Experiment 3: Acid/base Extraction and Separation of Acidic and Neutral Substances

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1 Experiment 3: Acid/base Extraction and Separation of Acidic and Neutral Substances Introduction You will be given a mixture that contains three substances in equal amounts: benzoic acid, 2-naphthol and 1,4-dimethoxybenzene (p-dimethoxybenzene): H H CH 3 H 3 C benzoic acid 2-naphthol p-dimethoxybenzene pk a 4.17 pk a 9.5 You will separate the three compounds by taking advantage of differences in their acidity. In their neutral, covalent forms, all three compounds are soluble in a slightly polar organic solvent such as diethyl ether (CH 3 CH 2 CH 2 CH 3 ) but are fairly insoluble in water. However, benzoic acid and 2-naphthol are acidic due to their H groups and so will be converted to their ionic salt forms on reaction with an appropriate base. Use of two different bases with two different strengths allows for selective reaction of the stronger acid versus the weaker acid. The weaker base, sodium bicarbonate, is strong enough to react with the strong acid, benzoic acid, but not strong enough to react with the weaker acid, 2-naphthol. The sodium salt that forms is ionic, highly polarized and soluble in water. Therefore a neutral compound dissolved in ether can be extracted into an aqueous base if the base is strong enough: H water-soluble! H HC 3 (aq) H CH 3 CH 3 still soluble in ether H 3 C H 3 C A stronger base, sodium hydroxide, is required to react with the less acidic 2-naphthol. The remaining two-component mixture in the ether layer can then be separated:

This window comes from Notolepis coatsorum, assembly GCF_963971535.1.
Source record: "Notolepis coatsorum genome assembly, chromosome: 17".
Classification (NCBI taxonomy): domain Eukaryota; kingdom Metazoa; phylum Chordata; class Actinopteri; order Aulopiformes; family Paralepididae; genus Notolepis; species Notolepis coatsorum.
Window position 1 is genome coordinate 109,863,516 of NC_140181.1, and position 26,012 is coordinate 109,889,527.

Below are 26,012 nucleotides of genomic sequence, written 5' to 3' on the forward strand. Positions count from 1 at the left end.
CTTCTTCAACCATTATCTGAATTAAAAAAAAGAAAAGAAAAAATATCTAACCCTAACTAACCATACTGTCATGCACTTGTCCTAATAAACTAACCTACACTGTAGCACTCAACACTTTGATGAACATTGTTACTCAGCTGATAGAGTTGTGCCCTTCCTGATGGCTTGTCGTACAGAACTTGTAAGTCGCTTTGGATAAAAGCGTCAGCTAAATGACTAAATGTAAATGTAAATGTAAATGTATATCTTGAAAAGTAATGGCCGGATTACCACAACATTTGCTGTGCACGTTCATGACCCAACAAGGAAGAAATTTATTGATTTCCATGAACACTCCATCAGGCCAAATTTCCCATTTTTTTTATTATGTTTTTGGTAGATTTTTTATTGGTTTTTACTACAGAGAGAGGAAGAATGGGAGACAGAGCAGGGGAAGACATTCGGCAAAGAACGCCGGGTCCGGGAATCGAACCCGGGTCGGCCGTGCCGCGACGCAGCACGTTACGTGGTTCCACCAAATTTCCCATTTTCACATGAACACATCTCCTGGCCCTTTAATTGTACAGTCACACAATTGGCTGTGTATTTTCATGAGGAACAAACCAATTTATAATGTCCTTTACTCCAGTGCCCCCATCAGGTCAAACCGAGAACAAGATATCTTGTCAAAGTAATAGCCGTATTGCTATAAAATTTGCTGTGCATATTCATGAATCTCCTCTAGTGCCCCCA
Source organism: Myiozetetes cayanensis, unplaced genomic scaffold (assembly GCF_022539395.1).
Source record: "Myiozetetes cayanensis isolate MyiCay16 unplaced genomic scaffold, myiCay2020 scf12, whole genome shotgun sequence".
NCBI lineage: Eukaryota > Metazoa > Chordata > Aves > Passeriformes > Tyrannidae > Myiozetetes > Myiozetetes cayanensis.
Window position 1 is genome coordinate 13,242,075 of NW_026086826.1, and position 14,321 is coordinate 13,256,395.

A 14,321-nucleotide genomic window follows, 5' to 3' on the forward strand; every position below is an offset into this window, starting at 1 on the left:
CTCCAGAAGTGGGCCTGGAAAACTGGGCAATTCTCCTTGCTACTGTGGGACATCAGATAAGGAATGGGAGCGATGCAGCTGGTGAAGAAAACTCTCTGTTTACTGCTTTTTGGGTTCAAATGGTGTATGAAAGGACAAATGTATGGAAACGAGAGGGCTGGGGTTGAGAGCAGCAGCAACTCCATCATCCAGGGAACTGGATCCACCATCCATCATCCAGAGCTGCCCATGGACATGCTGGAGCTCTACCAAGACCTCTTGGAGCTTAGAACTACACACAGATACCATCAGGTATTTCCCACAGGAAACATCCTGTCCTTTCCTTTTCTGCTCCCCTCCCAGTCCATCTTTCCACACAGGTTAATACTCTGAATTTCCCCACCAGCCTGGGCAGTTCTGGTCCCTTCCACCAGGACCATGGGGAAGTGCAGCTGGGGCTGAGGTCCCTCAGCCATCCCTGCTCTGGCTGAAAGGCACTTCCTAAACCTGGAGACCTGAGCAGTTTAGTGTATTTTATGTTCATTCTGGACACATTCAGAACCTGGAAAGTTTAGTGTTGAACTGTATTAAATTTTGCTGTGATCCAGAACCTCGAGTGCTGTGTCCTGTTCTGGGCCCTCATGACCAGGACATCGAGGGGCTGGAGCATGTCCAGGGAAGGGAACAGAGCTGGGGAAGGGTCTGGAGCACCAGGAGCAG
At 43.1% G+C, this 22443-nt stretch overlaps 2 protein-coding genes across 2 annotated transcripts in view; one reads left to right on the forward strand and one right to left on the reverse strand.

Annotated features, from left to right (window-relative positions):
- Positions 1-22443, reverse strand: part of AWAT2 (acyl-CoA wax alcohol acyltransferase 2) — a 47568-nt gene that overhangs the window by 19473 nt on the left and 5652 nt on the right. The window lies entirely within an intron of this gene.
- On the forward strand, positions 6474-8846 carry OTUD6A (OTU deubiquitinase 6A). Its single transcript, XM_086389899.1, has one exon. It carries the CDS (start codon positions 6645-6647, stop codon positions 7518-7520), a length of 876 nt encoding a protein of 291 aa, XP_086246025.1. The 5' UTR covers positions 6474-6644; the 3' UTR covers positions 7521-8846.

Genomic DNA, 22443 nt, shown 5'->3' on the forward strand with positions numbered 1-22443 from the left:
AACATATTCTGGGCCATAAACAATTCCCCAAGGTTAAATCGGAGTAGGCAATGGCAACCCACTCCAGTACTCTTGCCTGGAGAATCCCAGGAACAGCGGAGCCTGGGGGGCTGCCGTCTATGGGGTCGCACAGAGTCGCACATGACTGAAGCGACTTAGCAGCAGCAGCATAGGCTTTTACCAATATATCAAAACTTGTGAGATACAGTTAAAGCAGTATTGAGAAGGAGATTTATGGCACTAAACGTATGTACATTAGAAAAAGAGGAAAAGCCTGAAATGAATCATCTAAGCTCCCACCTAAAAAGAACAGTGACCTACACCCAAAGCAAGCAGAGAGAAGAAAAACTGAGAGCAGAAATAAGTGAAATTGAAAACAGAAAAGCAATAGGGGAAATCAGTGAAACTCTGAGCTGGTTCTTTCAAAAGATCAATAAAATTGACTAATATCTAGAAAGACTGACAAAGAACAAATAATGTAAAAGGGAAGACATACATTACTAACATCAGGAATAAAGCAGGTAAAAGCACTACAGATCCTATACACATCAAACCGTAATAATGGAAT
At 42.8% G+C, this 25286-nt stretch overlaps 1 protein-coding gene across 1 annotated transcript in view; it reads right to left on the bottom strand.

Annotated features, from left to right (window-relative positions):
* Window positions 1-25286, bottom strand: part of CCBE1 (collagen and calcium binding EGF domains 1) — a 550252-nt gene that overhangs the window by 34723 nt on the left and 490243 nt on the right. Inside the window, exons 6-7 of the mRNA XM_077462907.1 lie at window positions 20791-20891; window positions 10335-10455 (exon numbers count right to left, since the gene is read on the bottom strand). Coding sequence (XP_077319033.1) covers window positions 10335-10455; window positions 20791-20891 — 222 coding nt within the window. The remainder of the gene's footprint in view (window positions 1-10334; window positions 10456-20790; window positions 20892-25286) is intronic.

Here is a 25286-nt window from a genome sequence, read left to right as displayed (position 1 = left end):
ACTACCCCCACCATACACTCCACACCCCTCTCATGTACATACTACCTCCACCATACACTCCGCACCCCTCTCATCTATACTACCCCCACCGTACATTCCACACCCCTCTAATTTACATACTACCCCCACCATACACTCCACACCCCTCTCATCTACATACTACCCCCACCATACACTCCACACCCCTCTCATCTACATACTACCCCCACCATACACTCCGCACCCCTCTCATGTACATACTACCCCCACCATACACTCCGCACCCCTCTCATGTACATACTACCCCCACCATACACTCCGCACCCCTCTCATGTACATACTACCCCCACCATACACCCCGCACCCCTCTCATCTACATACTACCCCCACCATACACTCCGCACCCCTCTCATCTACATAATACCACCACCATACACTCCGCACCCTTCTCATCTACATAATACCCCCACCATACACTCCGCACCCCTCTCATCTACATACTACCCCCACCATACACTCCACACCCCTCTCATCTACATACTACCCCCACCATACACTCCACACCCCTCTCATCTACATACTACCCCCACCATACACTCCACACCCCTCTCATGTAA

2 H H (aq) water-soluble H 3 C CH 3 H 3 C CH 3 still soluble in ether Note that 1,4-dimethoxybenzene does not have any acidic proton and cannot react with either base. Diethyl ether and water (think water whenever using aqueous solutions ) do not dissolve well in each other ( immiscible ) and will form layers in a container with the less dense liquid floating on top of the denser one. The piece of equipment that is used for separating these layers (or more generally, for doing liquid-liquid extractions ) is called a separatory funnel (or sep funnel ). nce all of the compounds have been separated, the neutral compounds may then be recovered as solids by adding a strong acid to the aqueous solutions of the sodium salts, causing them to precipitate from the aqueous solution in separate flasks (neutral organic compounds are no longer highly polarized and generally not soluble in aqueous solutions): Flask 1: HCl (H + ) H water-soluble not water-soluble H Flask 2: HCl (H + ) water-soluble not water-soluble The neutral, non-acidic compound that remains in the ether solution can be isolated as solid by simply allowing the ether to evaporate. All three compounds may be purified by recrystallization and their identities confirmed using melting point analysis. Pertinent information about the chemicals you are using: 2